DRC (Coltheart et al., 2001) and CDP++ (Perry et al., 2010) are two of the most successful models of reading aloud. These models differ primarily in how their sublexical systems convert letter strings into phonological codes. DRC adopts a set of grapheme-to-phoneme conversion rules (GPCs) while CDP++ uses a simple trained network that has been exposed to a combination of rules and the spellings and pronunciations of known words. Thus far the debate between fixed rules and learned associations has largely emphasized reaction time experiments, error rates in dyslexias, and item-level variance from large-scale databases. Recently, Pritchard et al. (2012) examined the models' non-word reading in a new way. They compared responses produced by the models to those produced by 45 skilled readers. Their item-by-item analysis is informative, but leaves open some questions that can be addressed with a different technique. Using hierarchical clustering techniques, we first examined the subject data to identify if there are classes of subjects that are similar to each other in their overall response profiles. We found that there are indeed two groups of subject that differ in their pronunciations for certain consonant clusters. We also tested the possibility that CDP++ is modeling one set of subjects well, while DRC is modeling a different set of subjects. We found that CDP++ does not fit any human reader's response pattern very well, while DRC fits the human readers as well as or better than any other reader.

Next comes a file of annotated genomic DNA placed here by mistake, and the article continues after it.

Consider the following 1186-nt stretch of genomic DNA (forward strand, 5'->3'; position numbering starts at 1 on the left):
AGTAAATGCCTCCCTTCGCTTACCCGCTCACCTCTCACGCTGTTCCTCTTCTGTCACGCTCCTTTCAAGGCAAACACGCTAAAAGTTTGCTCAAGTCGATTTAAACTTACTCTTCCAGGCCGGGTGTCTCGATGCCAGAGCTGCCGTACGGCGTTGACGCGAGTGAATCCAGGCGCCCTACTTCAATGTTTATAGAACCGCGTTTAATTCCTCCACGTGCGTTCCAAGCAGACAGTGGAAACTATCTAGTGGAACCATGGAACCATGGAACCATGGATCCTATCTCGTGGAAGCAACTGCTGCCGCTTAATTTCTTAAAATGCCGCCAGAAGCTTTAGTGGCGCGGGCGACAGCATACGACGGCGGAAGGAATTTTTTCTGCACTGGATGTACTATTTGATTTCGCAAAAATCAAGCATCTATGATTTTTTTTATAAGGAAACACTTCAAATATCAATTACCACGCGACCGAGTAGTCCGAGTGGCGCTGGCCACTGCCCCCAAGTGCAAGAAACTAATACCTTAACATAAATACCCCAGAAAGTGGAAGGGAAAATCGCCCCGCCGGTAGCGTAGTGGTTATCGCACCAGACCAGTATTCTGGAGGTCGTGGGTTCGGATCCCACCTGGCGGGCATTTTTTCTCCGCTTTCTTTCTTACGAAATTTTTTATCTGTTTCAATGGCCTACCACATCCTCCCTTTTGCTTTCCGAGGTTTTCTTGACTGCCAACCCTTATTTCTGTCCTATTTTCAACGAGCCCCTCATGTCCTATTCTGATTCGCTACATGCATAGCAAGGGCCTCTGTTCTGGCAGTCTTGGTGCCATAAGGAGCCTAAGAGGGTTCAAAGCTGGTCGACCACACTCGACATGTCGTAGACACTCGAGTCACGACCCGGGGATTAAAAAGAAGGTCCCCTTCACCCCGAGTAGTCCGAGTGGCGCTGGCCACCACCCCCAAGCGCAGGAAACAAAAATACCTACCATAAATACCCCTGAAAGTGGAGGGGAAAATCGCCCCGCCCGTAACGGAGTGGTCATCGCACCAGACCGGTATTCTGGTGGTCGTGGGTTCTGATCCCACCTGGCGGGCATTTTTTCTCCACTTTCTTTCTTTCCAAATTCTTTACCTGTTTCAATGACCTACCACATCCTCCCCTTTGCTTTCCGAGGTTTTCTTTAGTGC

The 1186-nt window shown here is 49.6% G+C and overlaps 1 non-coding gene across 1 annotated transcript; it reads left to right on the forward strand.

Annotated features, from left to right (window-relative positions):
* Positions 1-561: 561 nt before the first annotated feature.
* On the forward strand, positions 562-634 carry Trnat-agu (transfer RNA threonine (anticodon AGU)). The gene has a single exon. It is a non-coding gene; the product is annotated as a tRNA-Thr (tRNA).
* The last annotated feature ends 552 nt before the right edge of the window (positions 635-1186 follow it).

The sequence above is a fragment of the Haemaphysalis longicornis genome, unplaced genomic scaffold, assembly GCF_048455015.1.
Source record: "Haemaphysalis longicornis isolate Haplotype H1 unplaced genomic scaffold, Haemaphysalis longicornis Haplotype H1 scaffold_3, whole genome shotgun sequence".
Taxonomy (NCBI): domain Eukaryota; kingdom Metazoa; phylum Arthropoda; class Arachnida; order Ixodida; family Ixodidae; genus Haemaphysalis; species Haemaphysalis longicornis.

|Number of pages||7|
|Journal||Frontiers in Psychology|
|Publication status||Published - 31 Mar 2014|
Bibliographical noteCopyright the Author/s. This Document is protected by copyright and was first published by Frontiers. All rights reserved. It is reproduced with permission.
- Computational modeling
- Hierarchical clustering
- Non-word reading
- Reading aloud